Do Gun Laws Make Us Safe?

              If I had to quickly name the two most beloved regulatory strategies being promoted by Gun-control Nation, it would be: 1) expanding FBI-NICS background checks to secondary sales; and 2) ‘red flag’ laws. Well, maybe safe-storage laws are also up there near the top of the list, as well as permit-to-purchase (PTP) laws.  Taken together, the current narrative is that if you lived in a state where all these laws were on the books, you would be living in a state which would not suffer from gun violence.

              I happen to live in a state – Massachusetts – whose gun-regulatory environment contains all those laws. And the Bay State has another gun-safety law, shared only with California, namely, that no new gun can be sold in the state unless it is certified as having a child-proof safety design. Oh yes, I forgot. You can’t even purchase ammunition in Massachusetts unless you possess a valid gun license issued by the State Police.

              Thanks to all these laws, Massachusetts is currently ranked by Giffords and Brady as the ‘safest’ state.  It also has one of the lowest rates of gun violence of all 50 states, according to the  CDC. Because of its comprehensive gun laws, Massachusetts is so protected from gun violence that even a state resident like David Hemenway, a foremost authority on gun violence, admits to feeling very safe. 

              The safe storage law deserves special mention because Massachusetts is the only state in which you can be charged with a felony if any gun in your home is not either locked away or equipped with a ‘tamper-proof’ device, whether an injury with that gun occurs or not. If the cops come into your home and Grandpa’s old shotgun is sitting over the mantlepiece without a trigger lock, you could spend some time at Concord, and I don’t mean Concord as in Paul Revere’s ride. Concord is the state pen.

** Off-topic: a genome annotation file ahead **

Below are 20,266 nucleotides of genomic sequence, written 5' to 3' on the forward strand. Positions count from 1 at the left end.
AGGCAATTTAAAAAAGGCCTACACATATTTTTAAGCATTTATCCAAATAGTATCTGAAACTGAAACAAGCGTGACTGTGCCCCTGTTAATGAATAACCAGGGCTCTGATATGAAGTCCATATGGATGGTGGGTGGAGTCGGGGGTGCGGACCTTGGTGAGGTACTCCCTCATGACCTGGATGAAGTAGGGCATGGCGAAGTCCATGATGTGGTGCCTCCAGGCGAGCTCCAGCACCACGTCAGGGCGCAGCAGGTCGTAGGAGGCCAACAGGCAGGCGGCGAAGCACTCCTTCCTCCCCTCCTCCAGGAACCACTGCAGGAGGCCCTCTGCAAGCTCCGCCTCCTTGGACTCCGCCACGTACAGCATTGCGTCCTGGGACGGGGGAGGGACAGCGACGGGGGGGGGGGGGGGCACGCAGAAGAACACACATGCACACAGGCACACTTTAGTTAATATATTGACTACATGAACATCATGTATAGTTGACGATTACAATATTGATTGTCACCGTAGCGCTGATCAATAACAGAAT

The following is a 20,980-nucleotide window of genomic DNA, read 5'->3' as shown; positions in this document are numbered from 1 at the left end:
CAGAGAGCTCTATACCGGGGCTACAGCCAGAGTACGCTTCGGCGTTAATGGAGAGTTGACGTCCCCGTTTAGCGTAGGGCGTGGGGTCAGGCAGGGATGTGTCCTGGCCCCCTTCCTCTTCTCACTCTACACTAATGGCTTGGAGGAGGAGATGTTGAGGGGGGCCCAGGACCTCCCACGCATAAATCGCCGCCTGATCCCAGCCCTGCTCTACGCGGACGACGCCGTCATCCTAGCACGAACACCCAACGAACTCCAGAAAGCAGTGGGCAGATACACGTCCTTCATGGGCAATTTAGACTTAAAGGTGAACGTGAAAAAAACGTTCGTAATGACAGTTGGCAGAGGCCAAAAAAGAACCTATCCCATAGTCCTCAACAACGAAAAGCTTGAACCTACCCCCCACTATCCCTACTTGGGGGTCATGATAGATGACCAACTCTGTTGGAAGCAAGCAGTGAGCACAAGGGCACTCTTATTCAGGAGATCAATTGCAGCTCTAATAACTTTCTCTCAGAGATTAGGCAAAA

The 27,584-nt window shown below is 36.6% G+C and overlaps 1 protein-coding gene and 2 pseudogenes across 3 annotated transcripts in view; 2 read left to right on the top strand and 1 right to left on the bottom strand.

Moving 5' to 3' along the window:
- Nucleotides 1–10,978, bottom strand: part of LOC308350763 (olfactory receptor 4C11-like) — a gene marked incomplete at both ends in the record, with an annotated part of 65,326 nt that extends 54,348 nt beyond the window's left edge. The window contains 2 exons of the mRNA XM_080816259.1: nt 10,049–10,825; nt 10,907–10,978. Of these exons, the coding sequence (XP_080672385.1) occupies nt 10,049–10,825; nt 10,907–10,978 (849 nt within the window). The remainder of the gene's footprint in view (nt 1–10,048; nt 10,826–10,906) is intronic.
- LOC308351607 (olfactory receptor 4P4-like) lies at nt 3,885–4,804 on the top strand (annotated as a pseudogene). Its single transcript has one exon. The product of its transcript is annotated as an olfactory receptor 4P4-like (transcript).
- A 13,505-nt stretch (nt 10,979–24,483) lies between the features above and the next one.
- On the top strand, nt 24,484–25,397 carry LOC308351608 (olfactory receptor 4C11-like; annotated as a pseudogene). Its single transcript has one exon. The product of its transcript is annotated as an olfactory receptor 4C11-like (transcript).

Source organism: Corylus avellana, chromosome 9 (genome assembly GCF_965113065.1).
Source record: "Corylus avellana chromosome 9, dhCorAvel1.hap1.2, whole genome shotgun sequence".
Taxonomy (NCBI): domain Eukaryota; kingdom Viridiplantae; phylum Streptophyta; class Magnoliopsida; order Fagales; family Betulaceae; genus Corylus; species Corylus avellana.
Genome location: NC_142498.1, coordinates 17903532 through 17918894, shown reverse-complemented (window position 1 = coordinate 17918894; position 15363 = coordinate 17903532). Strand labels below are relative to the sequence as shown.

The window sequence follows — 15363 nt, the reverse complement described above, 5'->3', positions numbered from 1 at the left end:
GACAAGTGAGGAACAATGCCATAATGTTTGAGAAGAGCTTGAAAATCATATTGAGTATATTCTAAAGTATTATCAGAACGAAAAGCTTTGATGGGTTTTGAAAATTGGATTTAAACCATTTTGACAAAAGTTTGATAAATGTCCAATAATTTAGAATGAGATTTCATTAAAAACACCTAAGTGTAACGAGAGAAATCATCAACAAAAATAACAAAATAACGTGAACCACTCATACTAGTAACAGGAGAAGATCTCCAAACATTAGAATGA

The gun laws in Massachusetts are so strict that not only can’t you own a gun without first taking a safety course, you then have to be interviewed by the police who have discretion as to whether or not to grant you a gun license even if your background check comes up clean. You can’t even walk into a gun shop and put your hands on a gun without first showing your gun license to the dealer before he hands you a gun.

              There’s only one little problem with all these laws which make Massachusetts so safe. The problem is that, in terms of gun violence, Massachusetts was just as safe before all those laws were passed and went into effect. With the exception of the ‘red flag’ law, which Governor Baker signed this year, all the other gun regulations – secondary background checks, childproof design, PTP, ammunition purchase requirements, safe storage, have been on the books since 1999.